“Why are you telling us this?” Mrs. Smith asked, routing the conversation toward the question on both parents’ minds.

“Because I have a daughter. And if she was being tracked down by the NSA’s rogue abominations, I would want to know, too.”


There was a buzz. Jack Woodsman felt it in his pocket, and immediately checked the tablet resting on the seat-back tray in front of him.

An update from his employer.

The cowboy turned to see his travel companion— either an entrepreneur or a student, he couldn’t tell— resting against the window in a deep sleep. There was a risk in opening the update on his tablet for the world around him to see, but there was a greater risk in beaming it a few feet to his earpiece.

Wiredrivers loved the forced proximity of airplanes. The national network of upward-turned cell towers that dotted the American countryside were naturally secure. They blasted one-way radio messages like shotguns aimed at jets criss-crossing the nation, allowing the world’s always-on denizens to receive corporate-spun news headlines and rigged football game play-by-plays. Wiredrivers ignored them: There was no use in trying to find a golden needle in a haystack of identical-looking encrypted messages.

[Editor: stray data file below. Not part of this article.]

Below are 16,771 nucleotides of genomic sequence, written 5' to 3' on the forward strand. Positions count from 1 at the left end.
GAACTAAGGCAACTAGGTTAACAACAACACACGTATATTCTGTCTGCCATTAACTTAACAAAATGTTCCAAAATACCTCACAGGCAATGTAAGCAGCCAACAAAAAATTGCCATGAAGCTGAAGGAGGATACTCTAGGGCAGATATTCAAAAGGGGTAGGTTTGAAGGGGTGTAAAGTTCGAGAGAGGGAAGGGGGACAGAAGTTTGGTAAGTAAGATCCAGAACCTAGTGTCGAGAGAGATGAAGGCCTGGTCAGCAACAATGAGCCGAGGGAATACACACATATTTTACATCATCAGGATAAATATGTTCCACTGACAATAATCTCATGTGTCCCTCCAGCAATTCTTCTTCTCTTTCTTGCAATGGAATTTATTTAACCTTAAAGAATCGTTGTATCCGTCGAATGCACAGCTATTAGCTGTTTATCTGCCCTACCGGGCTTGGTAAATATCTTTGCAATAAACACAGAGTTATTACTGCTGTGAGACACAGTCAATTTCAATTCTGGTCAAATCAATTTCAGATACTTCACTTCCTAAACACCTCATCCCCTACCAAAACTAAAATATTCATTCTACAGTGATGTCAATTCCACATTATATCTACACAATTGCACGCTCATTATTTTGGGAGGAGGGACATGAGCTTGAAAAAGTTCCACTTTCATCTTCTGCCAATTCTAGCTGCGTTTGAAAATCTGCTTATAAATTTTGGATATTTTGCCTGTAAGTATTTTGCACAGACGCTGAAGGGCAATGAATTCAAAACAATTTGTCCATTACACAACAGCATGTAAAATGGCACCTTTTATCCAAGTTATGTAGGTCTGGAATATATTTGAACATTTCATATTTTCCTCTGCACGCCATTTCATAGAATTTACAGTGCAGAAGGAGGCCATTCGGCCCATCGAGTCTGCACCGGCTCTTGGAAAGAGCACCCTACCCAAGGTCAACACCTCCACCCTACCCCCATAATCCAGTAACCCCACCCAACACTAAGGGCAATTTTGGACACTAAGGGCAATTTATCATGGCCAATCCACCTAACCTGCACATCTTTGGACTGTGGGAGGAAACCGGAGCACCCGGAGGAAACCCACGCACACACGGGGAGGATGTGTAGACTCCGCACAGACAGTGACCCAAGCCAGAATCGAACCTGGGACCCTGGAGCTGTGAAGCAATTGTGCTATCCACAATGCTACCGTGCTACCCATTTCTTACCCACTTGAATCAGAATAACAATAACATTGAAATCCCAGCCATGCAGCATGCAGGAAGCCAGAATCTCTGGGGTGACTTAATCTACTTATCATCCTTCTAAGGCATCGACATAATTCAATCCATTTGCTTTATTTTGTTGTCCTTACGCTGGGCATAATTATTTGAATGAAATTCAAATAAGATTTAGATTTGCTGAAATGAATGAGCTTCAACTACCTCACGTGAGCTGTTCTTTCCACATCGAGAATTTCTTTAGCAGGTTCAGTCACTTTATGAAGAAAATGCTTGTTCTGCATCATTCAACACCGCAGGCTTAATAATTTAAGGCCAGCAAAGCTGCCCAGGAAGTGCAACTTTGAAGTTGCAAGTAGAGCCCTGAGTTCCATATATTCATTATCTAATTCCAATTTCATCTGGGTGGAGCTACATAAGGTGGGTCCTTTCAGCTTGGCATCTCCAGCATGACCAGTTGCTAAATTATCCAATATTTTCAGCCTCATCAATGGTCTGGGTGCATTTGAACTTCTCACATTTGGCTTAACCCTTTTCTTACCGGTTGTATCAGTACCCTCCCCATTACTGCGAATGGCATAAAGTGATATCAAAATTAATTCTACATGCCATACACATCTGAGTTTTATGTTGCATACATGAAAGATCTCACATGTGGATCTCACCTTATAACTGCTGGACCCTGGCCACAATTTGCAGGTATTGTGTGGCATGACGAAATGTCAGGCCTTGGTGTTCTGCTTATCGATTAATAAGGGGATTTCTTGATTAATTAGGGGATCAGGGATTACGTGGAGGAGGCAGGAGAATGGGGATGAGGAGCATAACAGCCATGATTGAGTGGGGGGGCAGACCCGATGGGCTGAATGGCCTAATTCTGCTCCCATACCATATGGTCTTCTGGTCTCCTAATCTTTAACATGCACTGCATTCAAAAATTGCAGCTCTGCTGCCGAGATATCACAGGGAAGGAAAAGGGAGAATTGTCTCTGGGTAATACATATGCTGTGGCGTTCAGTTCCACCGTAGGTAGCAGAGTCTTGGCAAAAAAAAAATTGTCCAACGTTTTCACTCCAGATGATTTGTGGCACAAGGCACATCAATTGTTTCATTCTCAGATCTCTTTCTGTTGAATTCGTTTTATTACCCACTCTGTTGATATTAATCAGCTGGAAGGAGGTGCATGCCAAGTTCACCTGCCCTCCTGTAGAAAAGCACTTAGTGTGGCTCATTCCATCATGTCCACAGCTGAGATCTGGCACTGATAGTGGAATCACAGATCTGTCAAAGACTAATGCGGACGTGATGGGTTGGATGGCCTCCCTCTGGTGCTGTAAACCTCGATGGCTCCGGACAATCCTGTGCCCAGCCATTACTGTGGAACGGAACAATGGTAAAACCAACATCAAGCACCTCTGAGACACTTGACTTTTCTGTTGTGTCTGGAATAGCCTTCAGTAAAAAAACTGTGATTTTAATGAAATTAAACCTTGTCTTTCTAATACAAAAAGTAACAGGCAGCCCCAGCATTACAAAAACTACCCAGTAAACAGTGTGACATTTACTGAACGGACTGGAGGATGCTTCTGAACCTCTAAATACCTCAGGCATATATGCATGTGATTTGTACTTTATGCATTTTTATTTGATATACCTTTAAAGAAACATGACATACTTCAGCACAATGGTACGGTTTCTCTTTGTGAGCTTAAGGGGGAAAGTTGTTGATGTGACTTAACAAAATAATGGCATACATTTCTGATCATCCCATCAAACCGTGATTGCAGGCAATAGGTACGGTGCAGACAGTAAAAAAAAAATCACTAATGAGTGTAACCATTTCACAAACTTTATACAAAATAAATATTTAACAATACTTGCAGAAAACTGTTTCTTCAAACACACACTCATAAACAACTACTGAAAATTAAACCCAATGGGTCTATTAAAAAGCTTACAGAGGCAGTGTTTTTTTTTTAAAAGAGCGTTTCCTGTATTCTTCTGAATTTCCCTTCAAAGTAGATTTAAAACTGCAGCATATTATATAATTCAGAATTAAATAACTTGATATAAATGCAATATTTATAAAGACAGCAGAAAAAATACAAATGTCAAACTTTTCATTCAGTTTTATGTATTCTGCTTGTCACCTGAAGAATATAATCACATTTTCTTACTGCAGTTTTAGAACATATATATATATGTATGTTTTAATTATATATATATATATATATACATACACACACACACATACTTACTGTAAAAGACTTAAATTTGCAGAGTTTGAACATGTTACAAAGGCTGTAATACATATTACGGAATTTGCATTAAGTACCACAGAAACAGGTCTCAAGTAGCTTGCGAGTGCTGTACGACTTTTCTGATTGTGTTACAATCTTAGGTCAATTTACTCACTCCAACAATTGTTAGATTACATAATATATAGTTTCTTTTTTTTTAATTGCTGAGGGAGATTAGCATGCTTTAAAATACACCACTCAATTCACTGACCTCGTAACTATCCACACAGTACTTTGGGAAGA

But any passenger with a radio receiver and a $500 piece of kit could listen for near-field transmissions, like those from a tablet to an earpiece, and easily snatch it from the stale cabin air. In Jack’s case, said wiredriver would immediately know a data loss prevention was onboard and have access to the confidential update waiting on his tablet.

The NSA agent seated a few rows behind Jack probably had a much fancier piece of kit, the cowboy reckoned. And the tablet’s limited field-of-view gave Jack a limited sense of security. He tapped the device’s screen to open the update. It was short.